There’s a lot of fun stuff going on in the episode: Mary Cherry, Nicole Julian and Hellacious Akers team up to destroy Carmen and her unlikely ally Bobbi Glass. Josh Ford still has a ridiculous haircut. Brooke argues that her completely selfless anti-drug activism is more valid than Lily, Josh and Harrison’s completely selfless pro-rights activism. And then comes a moment for each of them when they realize that all the things they took so seriously before, all these things that make up highschool, are rather unimportant compared to the truly serious things that can happen. This moment comes at the same time for most of them – over-invested in their respective fights (Carmen’s successful run for homecoming queen, Lily and Josh’s fears regarding the drug tests, most tragically, Brooke’s race against Harrison for the same position) – but not for Sam.
I think Popular is at its best when it focuses on the individual friendships, and the first few episodes of the season portrayed a circle of friends slowly changing because of new relationships. Lily is trying to figure out who she with Josh, Carmen is struggling with her difficult home life, a situation mostly ignored by her best friends, Brooke doesn’t quite know who she is when she doesn’t have Josh as context, and Sam is with George now, and doesn’t know what is expected of her. They are all immersed in their own struggles, and seemingly unable to communicate about them with their friends.
There’s a lovely moment even before the big reveal, when Lily and Carmen are both hiding in the Novak and finally talk about their respective issues (FINALLY, because they are meant to be best friends, and yet, they’ve barely shared any scenes). I think it’s a realistic portrayal of that moment when things change in your own life and you’re not quite sure how your friends fit back in, and yet, when the friendship is meaningful, you find a way to work it out and things start falling into place once you do. Carmen decides to face her mum, who explains to her that she is drinking because she is sad, and that Carmen reminds her of how things could have turned out but didn’t.
Sam drags Harrison to the doctor when she realizes that his horrible headaches are probably a sign of something more serious. When he’s not ready to face the results of the test, she gets George to break into the office with her to retrieve them – and then wishes she hadn’t, in a way, because they spell out something she isn’t sure she’s ready to deal with. Harrison has leukaemia, the same thing her dad died of. She more than anyone knows what it means. My favourite scene by far is when she tells her mum, who knows that the only thing she can do is provide the facts, and being factual about it is the only way she can talk about it. Sam knows that time is essential now, that Harrison needs to face his illness, and it falls on her alone to explain this to him. “As scary as this is, you have to face it”.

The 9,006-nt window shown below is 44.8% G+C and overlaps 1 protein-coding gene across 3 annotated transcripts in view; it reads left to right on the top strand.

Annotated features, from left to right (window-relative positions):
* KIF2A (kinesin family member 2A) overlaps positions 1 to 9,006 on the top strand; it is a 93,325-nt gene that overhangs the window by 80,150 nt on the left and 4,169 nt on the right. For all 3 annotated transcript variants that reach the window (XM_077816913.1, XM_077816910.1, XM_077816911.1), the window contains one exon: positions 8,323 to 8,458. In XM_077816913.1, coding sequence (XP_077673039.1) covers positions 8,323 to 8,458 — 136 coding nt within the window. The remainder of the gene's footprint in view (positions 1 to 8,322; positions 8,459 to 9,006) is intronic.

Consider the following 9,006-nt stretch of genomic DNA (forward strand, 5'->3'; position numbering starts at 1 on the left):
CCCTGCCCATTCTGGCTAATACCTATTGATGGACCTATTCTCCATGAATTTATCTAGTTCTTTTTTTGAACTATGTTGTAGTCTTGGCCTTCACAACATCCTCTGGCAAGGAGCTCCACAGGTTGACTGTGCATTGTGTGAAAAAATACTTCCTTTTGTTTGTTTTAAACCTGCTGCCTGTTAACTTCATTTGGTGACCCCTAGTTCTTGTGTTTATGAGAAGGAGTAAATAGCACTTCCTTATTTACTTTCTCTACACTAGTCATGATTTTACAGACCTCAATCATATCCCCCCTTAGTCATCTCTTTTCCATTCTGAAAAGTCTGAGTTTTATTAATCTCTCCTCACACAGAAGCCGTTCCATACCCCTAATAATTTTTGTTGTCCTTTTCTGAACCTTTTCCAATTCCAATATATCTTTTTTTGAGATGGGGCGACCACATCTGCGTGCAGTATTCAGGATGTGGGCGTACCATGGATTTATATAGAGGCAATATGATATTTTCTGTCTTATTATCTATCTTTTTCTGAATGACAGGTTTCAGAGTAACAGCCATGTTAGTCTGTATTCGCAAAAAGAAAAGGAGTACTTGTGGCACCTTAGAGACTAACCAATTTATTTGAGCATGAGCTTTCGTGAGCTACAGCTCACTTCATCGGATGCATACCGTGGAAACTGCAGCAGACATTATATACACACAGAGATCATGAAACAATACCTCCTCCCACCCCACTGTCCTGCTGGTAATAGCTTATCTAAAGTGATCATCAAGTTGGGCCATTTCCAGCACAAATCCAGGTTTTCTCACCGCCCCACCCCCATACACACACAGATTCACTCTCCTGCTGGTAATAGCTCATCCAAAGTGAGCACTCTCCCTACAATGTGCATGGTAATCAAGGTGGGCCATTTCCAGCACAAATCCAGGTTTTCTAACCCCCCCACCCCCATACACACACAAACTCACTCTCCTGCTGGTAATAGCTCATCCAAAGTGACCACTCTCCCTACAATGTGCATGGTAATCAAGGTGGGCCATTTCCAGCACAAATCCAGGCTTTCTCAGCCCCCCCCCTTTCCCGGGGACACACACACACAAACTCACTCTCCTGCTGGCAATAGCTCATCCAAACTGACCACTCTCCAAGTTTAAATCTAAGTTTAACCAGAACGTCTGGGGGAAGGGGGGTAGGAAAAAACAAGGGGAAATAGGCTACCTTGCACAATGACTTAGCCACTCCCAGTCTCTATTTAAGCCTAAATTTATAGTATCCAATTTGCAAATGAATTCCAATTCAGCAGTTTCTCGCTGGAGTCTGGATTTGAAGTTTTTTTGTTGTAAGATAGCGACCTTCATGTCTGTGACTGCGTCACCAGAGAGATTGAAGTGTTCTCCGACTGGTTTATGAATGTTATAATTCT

And then there’s Brooke, righteous Brooke, who, like Sam usually always does, is in this fight not only for selfless reasons (but it’s not entirely selfish either). She thinks she is doing the right thing when she reveals Harrison’s apparent addiction to pain medication to everyone, thinks this is the only way for him to face his illness, except of course she is completely, tragically wrong. In the end, she seems to be the loneliest person: on stage, caught in the spotlight, while Sam takes Harrison to the hospital.
I hope you’ll learn the lesson that a good friend of mine just thought me. When darkness approaches, you have to muster your courage, and harness your strength, and stare it straight in the eye, because that’s the only way you can live with yourself. And now, if you’ll excuse me, my best friend Sam is gonna take me to the hospital.
Short review: I like the episode, but it’s filled with, well, filler material (a live autopsy, a weird musical sequence).
Mary Cherry calls Hellacious the “Leader of our unholy trinity”, and is therefore years ahead fandom.
Brooke’s actually pretty good at being snarky: “Since all the gay chimps in LA have been freed, I’m gonna concentrate on helping people.”
Nicole, about Madonna’s Music: Thank god Madonna introduced the word “bourgeoisie” to our generation.
This is in the near future but for now, Nic is perfectly happy utilizing Joy Ferrara’s alcoholism as a campaign strategy against Carmen. When she isn’t, it actually turns into one of my favourite storylines this season.
Sam: Innuendo is not a boyband with a rotating membership.
“Actually it’s a misdemeanour, I looked it up.”
Most horrible line of the episode: “I am seventeen”. Fucking cancer.
Know your pop cultural references:
JFC how much did that Madonna song cost.
Harrison “almost passed out during Scream 3”.
A Robert Downey jr. namedrop to remind everyone of life before Iron Man.
Turns out Stephen King's Carrie once was Bobbi, the story of a tragic social outcast and her nemesis, Hell Akers.
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